VFDs and Single Phase Power

January 22, 2021
By Luke Powell, WELL AP, LEED AP


When you’ve been the “VFD Expert” in your state for the last 27 years, you come across many unique applications. One that I would not consider unique, but that we are asked about all the time is using a Variable Frequency Drive when all you have is single phase power.

The question is usually, “Can I put a VFD on a single phase input feed and still run a three phase motor?”  The simple answer is yes. There are single phase VFDs available for small and fractional motors, but once you get closer to 10 horsepower, you will likely have a 3 phase motor. Also, not all single phase motors are designed to operate at partial speed.  Lots of variables revolve around single phase motors and VFD usage, it can get complicated quickly. But not if you have a 3-phase motor.

It is possible to input single phase (230 volt) power to a VFD and output variable voltage to a 3-phase induction motor. The VFD can be treated as a phase converter.

Sometimes in rural areas or older facilities, single phase input voltage is all that is available. The good news is that a VFD can be powered off of this single phase input voltage.

VFDs control the output speed, torque, direction, and horsepower of connected electric motors by varying their energy input—specifically the voltage and frequency. They are available in three main types, each of which is characterized by the technique employed to alter the energy input. The three types are:

  • Pulse Width Modulation (PWM), which changes output frequency by changing the width of the output voltage waveform
  • Current source inverter, which converts constant input DC current to a variable output AC current
  • Voltage source inverter, which converts constant DC voltage to variable AC voltage

VFDs used for HVAC applications today are typically AC and use pulse width modulation (PWM). The variable frequency drive converts AC power to direct current (DC) power using rectifiers that act as one-way gates for current. Insulated gate bipolar transistors (IGBT) convert the DC power back to AC power.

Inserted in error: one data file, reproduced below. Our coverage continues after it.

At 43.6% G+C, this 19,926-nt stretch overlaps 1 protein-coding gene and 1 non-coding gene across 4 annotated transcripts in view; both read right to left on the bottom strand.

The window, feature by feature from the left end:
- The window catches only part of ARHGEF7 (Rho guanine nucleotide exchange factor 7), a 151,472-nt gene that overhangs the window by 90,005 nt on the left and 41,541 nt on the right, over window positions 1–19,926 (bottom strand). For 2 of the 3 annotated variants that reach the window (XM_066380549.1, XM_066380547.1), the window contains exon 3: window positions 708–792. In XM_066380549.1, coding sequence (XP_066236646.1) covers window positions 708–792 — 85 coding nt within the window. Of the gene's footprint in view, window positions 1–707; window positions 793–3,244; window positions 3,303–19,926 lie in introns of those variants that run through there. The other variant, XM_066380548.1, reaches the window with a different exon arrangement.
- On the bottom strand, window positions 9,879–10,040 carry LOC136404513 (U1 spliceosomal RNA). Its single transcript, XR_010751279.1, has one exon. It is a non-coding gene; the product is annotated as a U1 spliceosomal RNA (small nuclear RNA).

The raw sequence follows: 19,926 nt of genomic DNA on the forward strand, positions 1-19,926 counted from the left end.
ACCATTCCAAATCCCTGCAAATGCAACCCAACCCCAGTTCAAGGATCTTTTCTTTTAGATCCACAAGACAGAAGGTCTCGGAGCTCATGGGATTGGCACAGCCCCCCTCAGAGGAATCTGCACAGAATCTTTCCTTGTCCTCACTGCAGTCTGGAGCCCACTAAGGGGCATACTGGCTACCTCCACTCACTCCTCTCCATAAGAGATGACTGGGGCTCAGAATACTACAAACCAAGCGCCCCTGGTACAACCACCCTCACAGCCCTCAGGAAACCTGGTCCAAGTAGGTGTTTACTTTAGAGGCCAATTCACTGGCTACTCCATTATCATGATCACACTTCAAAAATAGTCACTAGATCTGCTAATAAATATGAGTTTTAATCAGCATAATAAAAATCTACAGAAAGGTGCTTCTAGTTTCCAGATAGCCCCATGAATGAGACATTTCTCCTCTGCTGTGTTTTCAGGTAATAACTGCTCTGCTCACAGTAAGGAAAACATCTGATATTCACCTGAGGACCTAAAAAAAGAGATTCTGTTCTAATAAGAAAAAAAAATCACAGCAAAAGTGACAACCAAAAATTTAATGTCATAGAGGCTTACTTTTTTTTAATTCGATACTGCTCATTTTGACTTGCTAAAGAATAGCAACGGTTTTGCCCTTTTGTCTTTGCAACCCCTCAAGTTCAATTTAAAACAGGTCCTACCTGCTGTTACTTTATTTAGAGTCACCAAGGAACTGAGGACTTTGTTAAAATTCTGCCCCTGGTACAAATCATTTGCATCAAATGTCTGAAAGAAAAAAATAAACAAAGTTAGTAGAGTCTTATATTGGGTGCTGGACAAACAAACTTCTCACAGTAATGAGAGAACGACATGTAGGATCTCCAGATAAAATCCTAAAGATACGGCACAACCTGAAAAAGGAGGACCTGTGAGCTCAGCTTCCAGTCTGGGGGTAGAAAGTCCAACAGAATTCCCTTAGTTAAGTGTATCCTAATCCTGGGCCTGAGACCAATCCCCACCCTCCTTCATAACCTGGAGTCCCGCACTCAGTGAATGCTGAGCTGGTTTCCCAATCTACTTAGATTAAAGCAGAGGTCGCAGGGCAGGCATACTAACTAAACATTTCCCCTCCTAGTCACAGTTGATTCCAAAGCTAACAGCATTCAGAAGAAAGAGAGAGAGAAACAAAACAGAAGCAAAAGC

Single phase input power means only two conductors instead of three are connected to the input side of the drive.

There are some concerns around powering a drive from single phase voltage:

  • The input current to a single phase drive will be almost twice (√3 = 1.73) that of a three phase input power.  The drives diode bridge (converts an AC input into a DC output) will be seeing higher currents than it initially was designed  for.
  • The DC bus will have a higher ripple current, thus causing extra heating of the bus capacitors as they charge and discharge greater amounts compared to having three phase input power.

The solution to these concerns is to de-rate the drive.

De-rating  = Determining  the new  maximum output current rating of a drive less than its nameplate  due to environmental conditions, operating setup, and/or input  power source.

There are many reasons to de-rate a drive.

  • Factors such as altitude and ambient temperature can limit the ability of the drive to remove heat from its heatsink.
  • Carrier frequency settings contribute to a drives heat production.
  • De-rating is needed to protect electronic components from overheating and failure.

For single phase input power, you de-rate the drives output current/power by 50%.

Example for De-Rating a Drive with single phase input power:  10HP, 208 volt, 1725 RPM motor rated at 27 Amps full load (FLA)

27 Amps x 2 = 54 Amps

Standard 20HP, 208 volt drive is rated at 59 Amps, which is greater than 54 Amps, so a 20HP drive could be used.

*You normally can just double the HP value, but I would recommend verifying the drive current is at least doubled the motor current also.

Note that input wire sizing and input short circuit protection should be based off the drive size for single phase input.

All drive parameters are factory set to operate with three phase input power. As such, the drives output current limit must be adjusted based on the de-rate.

Aside from being able to control the motor speed, there are several other advantages that you get from VFDs that would make using them worthwhile, even if all you have is single phase power.

  • Over/Undervoltage – Automatically shutdowns when there is a brownout or power surge.
  • Motor Overheat – This option requires a thermistor or motor temp sensor. It protects the motor investment and is a good idea for expensive motors, difficult to service motors, and high ambient temperature applications.
  • Overcurrent protection – This could detect an abnormal fault like a shorted motor winding and shutdown.

There are many more protective features for sure, but you get the idea.

Finally, it is also a good idea to have internal impedance equivalent to 5% when applying single phase input power to a drive.  This 5% impedance may be from dual (positive and negative DC link) chokes, or AC line reactor.  During power-up, the drive will have an inrush of charging current to the unit. The 5% impedance will help reduce the peak charging current and protect the VFD’s input rectifier stage.

Air Equipment Company is your full-service Variable Frequency Drive source. Providing sizing, application assistance (redundant packages, bypasses, multiple motors, etc.), start-up, commissioning, troubleshooting, service and parts support. Please contact us and let us know how we can help!